IMPROVING OPAC USAGE
I recently attended a presentation on OPAC usage by patrons and library staff and what each group would like to see in an online library catalog. One of the speakers, Karen Calhoun from OCLC, summarized results of a survey of both patrons and library staff regarding what mattered most in an online catalog. You can read the full report online at the OCLC website.
According to the survey, patrons want more searchable information in OPACs. They want more tables of contents, detailed summaries, cover graphics, tags, ratings, greater linking functionality to Internet resources within bibliographic records, reviews and other information normally not included in a traditional catalog record presentation. They want access to be quick and easy and want holdings status to be available within the record. They prefer an easier keyword search over subject headings, but they do want an advanced search option providing faceted or refined search options.
Librarians also want more but come from a different angle, honing in on correcting typos, the need for more hierarchical subject headings, the elimination of duplicate records, expanding information within short bibliographic records and including tables of contents.
In a time of shrinking budgets and increasing information resources, the value of an OPAC weighed against cost and use can come under close scrutiny. The inclusion of more in-depth bibliographic information entered into the catalog in a timely manner with a search interface winnowing out less pertinent hits in the find display can greatly improve the “find” quality of an OPAC.
The use of vendors in providing cover graphics and tables of contents in bibliographic records was mentioned in the presentation, as was the expense in providing these added features. Another important issue was cataloging staff time spent on maintaining the catalog to the degree that they have in past years—for example, extensive support of AACR2 rules and standards changes or time spent on reviewing catalog copy records received en masse from vendors.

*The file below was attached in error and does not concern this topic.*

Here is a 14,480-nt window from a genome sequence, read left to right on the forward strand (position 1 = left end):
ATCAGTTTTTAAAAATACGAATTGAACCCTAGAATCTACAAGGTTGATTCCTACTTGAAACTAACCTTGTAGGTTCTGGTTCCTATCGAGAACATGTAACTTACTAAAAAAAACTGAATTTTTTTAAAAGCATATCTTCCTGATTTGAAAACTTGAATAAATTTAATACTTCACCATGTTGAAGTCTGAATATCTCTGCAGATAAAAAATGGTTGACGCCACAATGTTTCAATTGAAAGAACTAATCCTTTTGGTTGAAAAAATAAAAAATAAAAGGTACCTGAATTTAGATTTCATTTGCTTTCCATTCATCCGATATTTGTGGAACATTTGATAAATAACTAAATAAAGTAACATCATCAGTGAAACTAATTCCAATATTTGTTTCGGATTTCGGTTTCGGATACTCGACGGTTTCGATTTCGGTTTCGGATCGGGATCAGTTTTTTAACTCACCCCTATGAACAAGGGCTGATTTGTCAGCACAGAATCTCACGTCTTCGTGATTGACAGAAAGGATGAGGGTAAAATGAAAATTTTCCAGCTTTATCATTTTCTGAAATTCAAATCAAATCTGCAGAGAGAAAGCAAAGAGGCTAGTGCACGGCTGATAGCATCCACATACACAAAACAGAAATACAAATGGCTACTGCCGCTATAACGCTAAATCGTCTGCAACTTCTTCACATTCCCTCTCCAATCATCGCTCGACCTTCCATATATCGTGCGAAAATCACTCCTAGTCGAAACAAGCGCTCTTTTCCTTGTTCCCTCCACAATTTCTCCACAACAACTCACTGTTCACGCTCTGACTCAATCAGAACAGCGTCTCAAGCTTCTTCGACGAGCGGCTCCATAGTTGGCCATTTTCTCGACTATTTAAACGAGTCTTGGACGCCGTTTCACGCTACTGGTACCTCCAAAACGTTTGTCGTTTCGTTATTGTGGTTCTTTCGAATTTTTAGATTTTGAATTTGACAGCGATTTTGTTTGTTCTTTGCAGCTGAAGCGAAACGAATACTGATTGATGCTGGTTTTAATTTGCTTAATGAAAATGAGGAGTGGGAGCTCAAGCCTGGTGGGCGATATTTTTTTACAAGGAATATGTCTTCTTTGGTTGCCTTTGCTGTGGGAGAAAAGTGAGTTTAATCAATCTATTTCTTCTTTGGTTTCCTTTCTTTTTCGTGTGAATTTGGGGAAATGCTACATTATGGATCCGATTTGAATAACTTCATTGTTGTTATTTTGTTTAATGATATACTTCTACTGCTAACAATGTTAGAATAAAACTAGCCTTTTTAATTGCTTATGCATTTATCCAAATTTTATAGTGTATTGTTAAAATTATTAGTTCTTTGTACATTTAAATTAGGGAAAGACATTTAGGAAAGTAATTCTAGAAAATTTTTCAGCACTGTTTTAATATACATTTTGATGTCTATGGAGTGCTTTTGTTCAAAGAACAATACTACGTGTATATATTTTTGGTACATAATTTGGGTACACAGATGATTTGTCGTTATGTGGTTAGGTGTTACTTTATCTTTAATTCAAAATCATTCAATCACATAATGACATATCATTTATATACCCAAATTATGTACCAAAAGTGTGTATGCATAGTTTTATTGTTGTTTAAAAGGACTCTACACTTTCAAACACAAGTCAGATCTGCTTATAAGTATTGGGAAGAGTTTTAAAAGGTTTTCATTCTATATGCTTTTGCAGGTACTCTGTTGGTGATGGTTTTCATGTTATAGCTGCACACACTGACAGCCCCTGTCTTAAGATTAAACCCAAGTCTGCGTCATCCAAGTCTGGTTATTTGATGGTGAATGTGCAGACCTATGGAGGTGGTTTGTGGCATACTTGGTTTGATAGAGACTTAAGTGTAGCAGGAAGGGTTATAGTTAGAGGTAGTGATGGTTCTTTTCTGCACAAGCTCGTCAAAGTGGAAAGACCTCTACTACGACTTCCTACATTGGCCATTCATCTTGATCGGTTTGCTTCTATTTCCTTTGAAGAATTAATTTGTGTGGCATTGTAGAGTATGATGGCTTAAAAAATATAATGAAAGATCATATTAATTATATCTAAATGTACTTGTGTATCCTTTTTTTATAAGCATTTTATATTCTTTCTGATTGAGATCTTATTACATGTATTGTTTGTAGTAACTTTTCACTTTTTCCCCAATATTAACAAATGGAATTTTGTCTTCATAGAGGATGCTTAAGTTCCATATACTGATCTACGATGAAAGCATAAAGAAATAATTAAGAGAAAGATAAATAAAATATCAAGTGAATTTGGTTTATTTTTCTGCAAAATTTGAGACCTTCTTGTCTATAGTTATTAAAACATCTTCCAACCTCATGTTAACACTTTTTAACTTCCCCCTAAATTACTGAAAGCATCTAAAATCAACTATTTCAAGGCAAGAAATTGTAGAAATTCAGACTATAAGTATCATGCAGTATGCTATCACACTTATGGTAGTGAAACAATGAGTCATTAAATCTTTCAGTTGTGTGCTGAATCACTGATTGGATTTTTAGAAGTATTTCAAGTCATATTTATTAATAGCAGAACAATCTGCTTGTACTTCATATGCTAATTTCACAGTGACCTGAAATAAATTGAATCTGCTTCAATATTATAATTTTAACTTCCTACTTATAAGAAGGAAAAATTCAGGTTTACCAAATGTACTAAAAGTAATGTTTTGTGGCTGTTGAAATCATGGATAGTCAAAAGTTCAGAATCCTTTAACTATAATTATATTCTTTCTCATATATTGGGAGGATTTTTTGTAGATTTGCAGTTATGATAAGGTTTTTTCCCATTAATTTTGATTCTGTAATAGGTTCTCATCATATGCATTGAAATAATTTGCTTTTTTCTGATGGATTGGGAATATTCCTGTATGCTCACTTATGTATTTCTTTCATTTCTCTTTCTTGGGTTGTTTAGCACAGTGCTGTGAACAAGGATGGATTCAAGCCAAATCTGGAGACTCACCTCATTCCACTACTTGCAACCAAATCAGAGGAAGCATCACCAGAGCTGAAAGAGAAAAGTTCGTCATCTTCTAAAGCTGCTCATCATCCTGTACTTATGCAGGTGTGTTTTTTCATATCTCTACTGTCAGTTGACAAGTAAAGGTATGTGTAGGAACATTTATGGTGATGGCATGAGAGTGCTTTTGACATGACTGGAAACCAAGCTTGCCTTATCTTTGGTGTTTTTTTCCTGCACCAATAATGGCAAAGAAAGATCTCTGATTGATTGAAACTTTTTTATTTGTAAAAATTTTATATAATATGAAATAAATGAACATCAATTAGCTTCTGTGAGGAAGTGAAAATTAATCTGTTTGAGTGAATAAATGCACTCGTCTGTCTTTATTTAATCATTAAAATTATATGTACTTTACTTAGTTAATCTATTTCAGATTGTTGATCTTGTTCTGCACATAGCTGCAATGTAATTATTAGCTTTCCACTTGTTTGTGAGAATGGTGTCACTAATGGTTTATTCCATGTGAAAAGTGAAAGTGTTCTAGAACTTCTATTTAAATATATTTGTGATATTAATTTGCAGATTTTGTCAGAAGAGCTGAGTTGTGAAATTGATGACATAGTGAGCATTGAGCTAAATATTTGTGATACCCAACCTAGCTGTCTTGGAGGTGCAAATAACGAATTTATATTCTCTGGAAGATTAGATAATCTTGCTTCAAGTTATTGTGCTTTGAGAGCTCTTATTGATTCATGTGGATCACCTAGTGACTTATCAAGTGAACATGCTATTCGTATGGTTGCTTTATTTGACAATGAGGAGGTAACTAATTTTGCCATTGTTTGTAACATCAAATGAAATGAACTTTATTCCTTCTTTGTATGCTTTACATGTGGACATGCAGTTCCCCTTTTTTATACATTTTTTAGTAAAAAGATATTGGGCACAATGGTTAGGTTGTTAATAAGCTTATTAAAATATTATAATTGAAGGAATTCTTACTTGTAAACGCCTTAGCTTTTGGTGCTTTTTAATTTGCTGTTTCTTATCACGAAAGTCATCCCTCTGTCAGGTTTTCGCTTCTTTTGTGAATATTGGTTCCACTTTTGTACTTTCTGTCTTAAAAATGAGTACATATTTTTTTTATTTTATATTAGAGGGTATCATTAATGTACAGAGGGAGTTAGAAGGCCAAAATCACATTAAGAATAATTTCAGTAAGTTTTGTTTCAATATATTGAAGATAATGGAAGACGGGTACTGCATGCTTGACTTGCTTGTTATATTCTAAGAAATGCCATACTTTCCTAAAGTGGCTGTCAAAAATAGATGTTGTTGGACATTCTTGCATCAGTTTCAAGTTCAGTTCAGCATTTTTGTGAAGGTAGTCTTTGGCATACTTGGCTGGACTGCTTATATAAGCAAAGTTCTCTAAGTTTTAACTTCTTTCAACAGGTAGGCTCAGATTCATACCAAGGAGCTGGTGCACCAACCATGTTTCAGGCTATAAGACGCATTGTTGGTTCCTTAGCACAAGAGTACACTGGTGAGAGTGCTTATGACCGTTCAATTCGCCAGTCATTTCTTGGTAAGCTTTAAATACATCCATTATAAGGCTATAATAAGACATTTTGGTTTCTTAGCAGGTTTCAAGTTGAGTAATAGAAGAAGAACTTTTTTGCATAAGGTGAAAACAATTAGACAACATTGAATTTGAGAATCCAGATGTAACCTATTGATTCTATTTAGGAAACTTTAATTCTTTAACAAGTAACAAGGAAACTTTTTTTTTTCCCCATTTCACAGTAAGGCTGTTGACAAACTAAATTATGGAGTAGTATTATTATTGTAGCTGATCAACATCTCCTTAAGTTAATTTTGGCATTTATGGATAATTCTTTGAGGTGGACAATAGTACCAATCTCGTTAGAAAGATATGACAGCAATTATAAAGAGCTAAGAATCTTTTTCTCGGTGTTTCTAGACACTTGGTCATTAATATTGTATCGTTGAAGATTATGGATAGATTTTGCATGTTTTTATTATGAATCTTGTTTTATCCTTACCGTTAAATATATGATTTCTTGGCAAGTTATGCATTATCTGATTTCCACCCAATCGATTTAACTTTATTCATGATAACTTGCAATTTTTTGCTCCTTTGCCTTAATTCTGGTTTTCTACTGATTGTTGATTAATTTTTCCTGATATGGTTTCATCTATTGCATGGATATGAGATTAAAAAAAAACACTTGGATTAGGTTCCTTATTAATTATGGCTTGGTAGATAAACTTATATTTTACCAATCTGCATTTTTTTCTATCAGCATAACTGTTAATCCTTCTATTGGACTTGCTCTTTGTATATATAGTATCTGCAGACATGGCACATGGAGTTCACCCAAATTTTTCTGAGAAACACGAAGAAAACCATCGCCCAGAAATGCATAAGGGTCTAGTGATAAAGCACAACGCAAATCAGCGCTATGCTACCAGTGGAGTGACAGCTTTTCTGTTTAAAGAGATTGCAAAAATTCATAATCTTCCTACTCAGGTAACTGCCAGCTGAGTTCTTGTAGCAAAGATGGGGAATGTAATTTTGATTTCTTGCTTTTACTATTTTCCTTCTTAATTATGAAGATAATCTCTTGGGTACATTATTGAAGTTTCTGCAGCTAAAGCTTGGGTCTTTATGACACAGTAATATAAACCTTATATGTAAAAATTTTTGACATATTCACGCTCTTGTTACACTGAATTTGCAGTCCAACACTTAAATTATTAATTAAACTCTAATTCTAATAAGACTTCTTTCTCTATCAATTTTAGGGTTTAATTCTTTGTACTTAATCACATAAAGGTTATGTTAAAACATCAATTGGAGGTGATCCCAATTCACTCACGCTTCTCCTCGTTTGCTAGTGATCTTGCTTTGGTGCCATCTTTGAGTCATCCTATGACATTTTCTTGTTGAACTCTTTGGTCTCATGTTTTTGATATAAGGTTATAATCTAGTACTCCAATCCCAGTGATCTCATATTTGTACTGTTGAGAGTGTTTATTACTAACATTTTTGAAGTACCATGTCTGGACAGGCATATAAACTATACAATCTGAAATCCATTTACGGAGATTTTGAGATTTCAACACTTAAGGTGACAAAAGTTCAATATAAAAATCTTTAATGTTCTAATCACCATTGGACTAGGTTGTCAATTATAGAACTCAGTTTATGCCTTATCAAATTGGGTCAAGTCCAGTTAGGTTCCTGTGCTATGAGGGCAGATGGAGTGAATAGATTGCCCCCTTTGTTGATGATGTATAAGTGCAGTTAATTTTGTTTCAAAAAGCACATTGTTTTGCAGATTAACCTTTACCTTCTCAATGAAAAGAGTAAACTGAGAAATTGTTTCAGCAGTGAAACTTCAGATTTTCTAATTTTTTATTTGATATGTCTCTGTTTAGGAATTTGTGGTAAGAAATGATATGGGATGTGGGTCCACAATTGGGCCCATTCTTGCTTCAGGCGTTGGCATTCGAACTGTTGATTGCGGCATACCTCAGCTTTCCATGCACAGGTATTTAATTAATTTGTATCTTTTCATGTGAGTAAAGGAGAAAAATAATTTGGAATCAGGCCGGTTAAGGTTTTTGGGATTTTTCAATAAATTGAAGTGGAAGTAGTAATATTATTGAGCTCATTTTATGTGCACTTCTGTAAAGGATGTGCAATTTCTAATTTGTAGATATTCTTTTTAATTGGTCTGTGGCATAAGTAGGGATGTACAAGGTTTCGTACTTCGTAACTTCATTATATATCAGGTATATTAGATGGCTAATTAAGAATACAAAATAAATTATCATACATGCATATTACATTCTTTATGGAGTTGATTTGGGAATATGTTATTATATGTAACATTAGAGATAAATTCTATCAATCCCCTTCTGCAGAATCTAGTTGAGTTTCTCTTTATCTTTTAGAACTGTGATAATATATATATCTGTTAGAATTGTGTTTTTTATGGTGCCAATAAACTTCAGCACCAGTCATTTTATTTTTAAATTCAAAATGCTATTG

Calhoun emphasized the need to devote more time and effort into expediting the entry of current, pertinent bibliographic records into the catalog. She also encouraged those present to concentrate on adding detailed access within online catalogs (as well as other access tools) to material that is specific to your community and collection. If your library has an extensive local history collection, spend more time expanding access to that collection within your OPAC and/or via a web listing, index or search engine.
Calhoun made three important points at the end of her presentation for library staff regarding OPAC cataloging records:
—Let go of the small stuff (and figure out first what the small stuff is)
—Let go of the “perfect record” for the greater good of up-to-date, good (but not perfect) records
—REMEMBER that “fast and convenient availability” is important!
Cataloging and Kansas Documents Librarian